Every time we leave a hotel, I feel like I just want to stay in bed for hours longer and continue eating at restaurants and sleeping in a real bed. Yet once I’m hiking for even a half-hour, I get excited to be back on the trail, outdoors, and look forward to sleeping in our tent somewhere Out There that evening. It’s remarkable how fast that transition happens, and probably part of the evidence that I really do like doing this crazy thing that we’re doing, down deep.
As we’ve moved from the southern half of the John Muir Trail to the northern half, just as I remembered, the trail gets no less beautiful, but a different, gentler, less rugged kind of beauty. Our spectacular, craggy mountaintops with passes thousands of feet above treeline have been replaced by passes that still have trees on them and are much easier; the snowfields have grown from vast expanses blocking our path to small, easily-avoided piles of snow in the shade that are fun rather than difficult; and the miles of picking our way among giant rocks have turned into miles of walking through green, wooded forests with babbling streams and flowers. No one side is any better or worse, but it certainly is different, and I’m glad to be part of it.
My feet and legs are glad, too, because it means the hiking is considerably easier. Even though we’re still ascending and descending like crazy, which is still aerobically plenty tough, the trail surface itself tends more towards actual dirt that’s graded, rather than countless rocks and giant steps. This makes a huge difference in speed and in comfort, as you don’t have to spend all your mental energy just trying to pick steps that won’t make you fall down.
This isn’t always true, though, as you can see from one of the photos above. Part of the ascent towards Silver Pass today was relentlessly steep, and the trail crews had made nothing short of a giant staircase made of rock for us to climb up. I’m not sure if I’ve mentioned this before, but the steps out here aren’t exactly small, either: many of them are two feet high, and some are even up to Bucket’s mid-thigh. Getting up even one step like that is a major effort, and dozens of them in a row is quite exhausting. We’ll be glad when those are all done, and, as we proceed north, we imagine we’ll run into fewer and fewer of those.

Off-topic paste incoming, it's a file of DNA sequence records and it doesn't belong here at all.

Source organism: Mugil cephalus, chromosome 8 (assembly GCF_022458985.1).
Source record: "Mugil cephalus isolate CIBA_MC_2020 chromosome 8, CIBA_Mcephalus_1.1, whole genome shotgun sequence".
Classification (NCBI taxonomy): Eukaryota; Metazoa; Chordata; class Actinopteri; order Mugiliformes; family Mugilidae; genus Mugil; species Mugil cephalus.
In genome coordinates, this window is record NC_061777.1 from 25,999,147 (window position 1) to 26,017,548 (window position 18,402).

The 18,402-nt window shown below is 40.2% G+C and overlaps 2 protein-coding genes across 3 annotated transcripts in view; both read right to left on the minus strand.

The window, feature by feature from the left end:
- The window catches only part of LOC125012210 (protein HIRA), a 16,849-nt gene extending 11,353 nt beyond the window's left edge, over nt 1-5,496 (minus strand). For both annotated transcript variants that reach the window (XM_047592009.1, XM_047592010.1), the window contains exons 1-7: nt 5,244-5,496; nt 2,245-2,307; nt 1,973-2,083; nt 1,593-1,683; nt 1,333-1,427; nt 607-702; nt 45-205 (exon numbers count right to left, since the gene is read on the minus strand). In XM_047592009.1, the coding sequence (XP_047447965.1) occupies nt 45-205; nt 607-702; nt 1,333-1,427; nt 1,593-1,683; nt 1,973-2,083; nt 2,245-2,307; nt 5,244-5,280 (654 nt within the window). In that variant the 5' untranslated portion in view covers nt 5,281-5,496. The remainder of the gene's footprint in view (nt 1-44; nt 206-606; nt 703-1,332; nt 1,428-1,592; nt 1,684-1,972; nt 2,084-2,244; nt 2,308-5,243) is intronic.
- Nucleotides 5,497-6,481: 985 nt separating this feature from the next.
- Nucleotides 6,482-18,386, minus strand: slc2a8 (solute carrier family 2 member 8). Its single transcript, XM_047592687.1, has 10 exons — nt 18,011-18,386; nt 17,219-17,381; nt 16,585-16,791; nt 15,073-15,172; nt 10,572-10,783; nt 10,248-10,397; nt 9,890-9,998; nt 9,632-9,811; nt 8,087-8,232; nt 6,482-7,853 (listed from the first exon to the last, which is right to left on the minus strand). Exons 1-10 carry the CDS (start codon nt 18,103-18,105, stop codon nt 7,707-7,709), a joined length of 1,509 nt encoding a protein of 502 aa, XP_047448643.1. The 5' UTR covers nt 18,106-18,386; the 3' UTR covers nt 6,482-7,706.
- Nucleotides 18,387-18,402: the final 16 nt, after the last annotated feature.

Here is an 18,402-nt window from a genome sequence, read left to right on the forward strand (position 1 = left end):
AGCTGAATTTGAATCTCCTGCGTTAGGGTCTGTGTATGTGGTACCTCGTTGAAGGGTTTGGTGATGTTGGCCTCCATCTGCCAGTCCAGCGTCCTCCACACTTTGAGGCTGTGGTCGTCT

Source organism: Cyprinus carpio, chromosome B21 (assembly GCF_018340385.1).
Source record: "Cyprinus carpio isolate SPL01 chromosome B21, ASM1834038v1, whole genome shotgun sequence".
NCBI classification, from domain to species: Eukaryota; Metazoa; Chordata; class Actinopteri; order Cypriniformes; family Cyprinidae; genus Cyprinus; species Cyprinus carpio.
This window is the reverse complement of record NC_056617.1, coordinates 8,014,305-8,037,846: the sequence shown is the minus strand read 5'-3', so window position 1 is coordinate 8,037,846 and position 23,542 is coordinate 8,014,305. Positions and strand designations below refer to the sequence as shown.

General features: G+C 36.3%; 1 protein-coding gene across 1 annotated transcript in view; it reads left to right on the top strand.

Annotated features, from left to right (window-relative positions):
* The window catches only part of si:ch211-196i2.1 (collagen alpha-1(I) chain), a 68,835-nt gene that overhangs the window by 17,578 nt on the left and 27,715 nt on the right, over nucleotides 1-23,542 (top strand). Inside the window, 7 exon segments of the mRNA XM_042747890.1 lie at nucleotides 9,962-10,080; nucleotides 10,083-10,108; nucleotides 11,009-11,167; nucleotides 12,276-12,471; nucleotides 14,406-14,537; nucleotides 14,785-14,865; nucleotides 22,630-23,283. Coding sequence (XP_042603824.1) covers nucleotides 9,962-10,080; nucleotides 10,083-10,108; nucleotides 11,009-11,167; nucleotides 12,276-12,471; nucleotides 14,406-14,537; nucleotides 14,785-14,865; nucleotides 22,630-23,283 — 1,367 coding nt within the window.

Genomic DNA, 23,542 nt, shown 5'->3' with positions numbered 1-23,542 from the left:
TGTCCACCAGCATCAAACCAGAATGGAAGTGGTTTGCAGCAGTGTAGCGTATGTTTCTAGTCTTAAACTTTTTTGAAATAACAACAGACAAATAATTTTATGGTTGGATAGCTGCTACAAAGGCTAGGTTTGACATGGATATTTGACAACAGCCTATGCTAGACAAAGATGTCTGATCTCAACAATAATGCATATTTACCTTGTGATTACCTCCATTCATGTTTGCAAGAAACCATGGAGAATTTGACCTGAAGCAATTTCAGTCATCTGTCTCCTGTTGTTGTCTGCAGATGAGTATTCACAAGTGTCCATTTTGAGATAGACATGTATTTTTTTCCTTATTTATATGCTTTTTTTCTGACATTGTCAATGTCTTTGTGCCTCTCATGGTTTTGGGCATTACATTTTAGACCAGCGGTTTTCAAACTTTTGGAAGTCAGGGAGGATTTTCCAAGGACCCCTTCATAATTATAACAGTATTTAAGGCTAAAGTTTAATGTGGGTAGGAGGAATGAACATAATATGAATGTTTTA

Once we crossed Silver Pass today, we had another fun trail marker of our progress: by my calculations, we’ve now completed more than a third of the Pacific Crest Trail! As fun as that is, it’s also kind of amazing, because we’ve been hiking for two and a half months, or nearly so, and we still have twice that far to go. It’s intimidating and yet exciting, all at once. This time, too, nobody had made a sign for ⅓ of the way yet, so I got to build one with white rocks off to the side of the trail myself. Hopefully it’ll stick around for a while — this is a long way we’ve come!
This evening, as we found a campsite, we also encountered by far the most yet of one particular kind of wildlife, and it isn’t a kind we like very much: mosquitoes. Before this, it’s largely been too early in the year and/or too dry for us to even have to think about the nasty creatures, but there were literally swarms of them where we stopped tonight. I broke out my (extremely fashionable) headnet the moment we stopped to camp, as well as my raingear for its protective abilities. Fetching water was an exercise in sheer trust in my gear, because I could see hundreds of the nasty critters flying around, desperately trying to get to my blood. Fortunately, I think I largely escaped getting bitten very much. I’m hoping so, because I fully expect the mosquitoes to get worse, not better, and to be with us for a long time now as we continue our journey northward. I suppose it’s just another hazard of the trail: we don’t have to worry about water now…so we have to worry about mosquitoes instead. Oh, well.